Maggie O’Farrell is much possessed by death. Her first novel, After You’d Gone (2000), chronicled the inner life of a young woman who finds herself comatose following a near-fatal car accident. And a recent piece of non-fiction, I Am, I Am, I Am (2017), gave an account of O’Farrell’s own numerous brushes with mortality.Her latest novel returns to this pre-occupation with the undiscovered country. In it she sets out to tell the imagined story of the life and death of Shakespeare’s only son, Hamnet, who perished at the age of 11, four years before his father wrote the play that would share his dead son’s name — in Elizabethan England, the spellings Hamnet and Hamlet were interchangeable.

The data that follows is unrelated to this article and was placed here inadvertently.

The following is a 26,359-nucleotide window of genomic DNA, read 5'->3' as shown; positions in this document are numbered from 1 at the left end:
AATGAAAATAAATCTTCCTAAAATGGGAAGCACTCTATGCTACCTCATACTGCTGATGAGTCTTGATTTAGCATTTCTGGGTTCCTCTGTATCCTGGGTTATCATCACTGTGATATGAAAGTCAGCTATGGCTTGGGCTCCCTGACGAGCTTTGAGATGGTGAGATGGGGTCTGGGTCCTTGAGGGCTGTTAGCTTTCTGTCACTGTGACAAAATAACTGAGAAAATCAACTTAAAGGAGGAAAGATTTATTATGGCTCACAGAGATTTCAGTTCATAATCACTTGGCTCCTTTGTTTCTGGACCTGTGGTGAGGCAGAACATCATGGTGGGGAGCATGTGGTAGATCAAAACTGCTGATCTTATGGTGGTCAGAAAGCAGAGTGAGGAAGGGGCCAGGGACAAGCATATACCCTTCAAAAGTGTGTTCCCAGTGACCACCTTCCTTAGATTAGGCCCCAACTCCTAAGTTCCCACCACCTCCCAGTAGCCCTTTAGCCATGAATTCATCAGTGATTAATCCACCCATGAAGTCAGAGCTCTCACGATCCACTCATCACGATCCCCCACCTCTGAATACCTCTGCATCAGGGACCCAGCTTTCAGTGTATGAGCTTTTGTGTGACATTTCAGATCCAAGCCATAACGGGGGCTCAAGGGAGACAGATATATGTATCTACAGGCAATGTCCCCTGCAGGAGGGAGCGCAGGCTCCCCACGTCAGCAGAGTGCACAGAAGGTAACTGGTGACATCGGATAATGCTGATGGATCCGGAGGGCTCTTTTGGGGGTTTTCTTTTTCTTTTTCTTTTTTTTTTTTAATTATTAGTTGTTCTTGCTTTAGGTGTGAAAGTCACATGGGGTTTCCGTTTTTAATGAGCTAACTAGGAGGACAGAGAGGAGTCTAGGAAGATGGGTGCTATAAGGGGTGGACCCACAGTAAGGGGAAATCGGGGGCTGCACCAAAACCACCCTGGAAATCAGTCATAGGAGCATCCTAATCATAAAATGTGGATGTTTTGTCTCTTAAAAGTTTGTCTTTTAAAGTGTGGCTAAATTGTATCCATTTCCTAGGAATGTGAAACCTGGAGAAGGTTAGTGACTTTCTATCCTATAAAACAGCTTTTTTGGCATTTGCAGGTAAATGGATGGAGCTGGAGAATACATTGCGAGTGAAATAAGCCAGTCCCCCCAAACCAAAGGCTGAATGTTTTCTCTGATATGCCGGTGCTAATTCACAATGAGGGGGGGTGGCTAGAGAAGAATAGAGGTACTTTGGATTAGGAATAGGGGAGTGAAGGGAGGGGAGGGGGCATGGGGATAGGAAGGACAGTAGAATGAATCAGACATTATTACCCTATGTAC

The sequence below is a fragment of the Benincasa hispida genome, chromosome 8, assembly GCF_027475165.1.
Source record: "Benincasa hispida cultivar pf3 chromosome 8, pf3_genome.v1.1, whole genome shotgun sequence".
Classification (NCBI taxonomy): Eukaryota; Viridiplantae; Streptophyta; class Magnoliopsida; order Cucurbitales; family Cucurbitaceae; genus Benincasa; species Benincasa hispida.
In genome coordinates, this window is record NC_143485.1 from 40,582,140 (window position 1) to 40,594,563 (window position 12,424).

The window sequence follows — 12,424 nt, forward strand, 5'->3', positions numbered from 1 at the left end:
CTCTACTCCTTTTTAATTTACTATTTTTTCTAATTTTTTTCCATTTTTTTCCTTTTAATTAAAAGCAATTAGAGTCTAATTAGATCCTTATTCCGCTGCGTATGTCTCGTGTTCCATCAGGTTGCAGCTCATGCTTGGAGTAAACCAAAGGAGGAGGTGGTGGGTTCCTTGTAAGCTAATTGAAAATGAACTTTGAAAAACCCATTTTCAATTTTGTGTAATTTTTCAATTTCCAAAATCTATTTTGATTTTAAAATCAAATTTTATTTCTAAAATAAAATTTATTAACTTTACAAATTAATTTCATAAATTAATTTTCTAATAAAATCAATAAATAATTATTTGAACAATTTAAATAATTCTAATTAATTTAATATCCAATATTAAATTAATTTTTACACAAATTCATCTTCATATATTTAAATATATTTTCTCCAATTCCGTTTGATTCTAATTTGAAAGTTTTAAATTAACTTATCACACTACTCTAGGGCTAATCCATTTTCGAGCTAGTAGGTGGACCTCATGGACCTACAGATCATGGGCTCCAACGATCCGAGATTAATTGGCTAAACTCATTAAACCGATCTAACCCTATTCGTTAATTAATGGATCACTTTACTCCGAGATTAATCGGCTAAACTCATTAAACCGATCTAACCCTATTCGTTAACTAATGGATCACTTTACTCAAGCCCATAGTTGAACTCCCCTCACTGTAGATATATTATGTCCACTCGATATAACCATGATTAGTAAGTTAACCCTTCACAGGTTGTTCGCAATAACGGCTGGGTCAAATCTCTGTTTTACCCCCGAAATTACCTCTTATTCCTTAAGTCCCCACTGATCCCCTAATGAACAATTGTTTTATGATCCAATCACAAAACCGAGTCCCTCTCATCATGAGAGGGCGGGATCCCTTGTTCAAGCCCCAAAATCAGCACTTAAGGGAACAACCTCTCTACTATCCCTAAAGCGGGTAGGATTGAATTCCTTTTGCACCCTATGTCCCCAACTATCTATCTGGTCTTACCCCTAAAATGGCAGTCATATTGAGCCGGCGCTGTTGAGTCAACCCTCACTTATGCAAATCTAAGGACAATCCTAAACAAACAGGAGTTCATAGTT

O’Farrell opens her narrative with the young boy moving through the rooms of the houses of his parents and grand-parents in search of assistance for his twin sister, Judith, who is ill in bed with chills, a fever, ‘a swelling at the base of her throat’ and ‘another where her shoulders meet her neck’.